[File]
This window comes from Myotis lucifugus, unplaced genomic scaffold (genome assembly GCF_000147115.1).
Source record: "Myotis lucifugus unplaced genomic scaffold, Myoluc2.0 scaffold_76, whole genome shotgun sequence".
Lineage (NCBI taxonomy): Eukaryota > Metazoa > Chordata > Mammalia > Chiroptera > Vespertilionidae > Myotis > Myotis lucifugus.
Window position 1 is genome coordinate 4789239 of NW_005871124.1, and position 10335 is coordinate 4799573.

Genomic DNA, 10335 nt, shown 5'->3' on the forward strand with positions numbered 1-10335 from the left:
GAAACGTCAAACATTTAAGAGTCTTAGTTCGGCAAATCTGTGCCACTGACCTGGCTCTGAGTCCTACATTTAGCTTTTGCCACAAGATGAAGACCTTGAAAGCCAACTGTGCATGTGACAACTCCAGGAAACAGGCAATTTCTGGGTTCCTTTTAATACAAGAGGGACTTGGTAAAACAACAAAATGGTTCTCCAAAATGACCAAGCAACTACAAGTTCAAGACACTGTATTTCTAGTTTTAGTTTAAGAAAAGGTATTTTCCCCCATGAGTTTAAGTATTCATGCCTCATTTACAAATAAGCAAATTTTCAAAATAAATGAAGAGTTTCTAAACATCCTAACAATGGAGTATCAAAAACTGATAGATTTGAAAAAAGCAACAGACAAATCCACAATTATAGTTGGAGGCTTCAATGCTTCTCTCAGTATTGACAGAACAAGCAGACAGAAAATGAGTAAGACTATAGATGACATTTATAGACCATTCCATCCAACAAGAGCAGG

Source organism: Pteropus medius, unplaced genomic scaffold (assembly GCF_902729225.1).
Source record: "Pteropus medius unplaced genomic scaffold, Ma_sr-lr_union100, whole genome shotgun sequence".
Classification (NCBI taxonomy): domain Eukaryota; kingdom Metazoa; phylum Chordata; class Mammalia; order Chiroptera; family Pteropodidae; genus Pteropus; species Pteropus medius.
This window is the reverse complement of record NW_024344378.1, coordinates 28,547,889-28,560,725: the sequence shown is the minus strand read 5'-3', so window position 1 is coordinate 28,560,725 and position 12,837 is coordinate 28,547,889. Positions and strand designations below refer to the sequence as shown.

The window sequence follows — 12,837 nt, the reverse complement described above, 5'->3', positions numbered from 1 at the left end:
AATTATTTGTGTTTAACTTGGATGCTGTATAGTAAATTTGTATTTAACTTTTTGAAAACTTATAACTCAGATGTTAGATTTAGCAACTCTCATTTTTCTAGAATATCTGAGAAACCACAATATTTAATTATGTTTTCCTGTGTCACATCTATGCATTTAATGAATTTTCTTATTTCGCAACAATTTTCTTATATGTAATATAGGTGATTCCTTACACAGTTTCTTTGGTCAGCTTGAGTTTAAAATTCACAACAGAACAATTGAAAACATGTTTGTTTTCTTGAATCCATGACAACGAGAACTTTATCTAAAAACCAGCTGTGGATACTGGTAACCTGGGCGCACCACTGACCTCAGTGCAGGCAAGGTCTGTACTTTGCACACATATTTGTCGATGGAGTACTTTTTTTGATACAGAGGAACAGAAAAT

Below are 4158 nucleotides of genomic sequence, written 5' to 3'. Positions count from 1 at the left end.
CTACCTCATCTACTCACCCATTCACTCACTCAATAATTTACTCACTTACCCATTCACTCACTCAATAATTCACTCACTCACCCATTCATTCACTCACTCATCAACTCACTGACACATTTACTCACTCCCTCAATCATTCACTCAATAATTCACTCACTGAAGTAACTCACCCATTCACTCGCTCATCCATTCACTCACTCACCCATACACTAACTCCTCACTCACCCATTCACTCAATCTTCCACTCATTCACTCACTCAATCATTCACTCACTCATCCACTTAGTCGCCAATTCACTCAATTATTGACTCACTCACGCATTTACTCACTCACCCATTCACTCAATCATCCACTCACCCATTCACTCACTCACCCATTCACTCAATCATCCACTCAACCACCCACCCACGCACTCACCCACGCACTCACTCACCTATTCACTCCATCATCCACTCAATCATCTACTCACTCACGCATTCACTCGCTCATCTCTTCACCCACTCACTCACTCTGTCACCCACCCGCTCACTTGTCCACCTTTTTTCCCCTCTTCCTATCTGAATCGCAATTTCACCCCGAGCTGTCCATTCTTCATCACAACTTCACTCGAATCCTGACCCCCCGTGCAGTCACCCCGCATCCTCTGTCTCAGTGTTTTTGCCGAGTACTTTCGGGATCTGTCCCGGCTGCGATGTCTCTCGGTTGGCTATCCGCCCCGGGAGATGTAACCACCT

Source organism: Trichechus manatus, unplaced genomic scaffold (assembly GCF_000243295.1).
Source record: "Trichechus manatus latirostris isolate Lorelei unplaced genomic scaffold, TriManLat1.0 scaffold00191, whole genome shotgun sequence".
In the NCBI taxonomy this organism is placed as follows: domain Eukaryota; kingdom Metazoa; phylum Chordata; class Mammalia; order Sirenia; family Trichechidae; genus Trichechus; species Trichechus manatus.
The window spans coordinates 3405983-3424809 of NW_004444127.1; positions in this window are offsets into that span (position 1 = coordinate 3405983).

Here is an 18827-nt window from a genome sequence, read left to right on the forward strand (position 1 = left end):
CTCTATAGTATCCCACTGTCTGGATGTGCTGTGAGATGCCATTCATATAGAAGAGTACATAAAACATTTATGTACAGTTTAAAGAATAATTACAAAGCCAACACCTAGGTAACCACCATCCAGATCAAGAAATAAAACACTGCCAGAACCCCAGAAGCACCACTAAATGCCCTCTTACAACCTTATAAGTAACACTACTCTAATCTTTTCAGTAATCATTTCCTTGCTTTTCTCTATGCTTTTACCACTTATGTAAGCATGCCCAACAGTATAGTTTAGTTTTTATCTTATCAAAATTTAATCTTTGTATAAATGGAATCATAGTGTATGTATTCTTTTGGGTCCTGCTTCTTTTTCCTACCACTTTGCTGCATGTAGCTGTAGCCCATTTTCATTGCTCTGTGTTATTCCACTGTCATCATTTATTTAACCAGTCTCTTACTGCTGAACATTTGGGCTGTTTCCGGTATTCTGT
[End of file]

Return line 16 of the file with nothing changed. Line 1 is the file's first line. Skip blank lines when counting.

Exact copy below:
Source record: "Trichechus manatus latirostris isolate Lorelei unplaced genomic scaffold, TriManLat1.0 scaffold00191, whole genome shotgun sequence".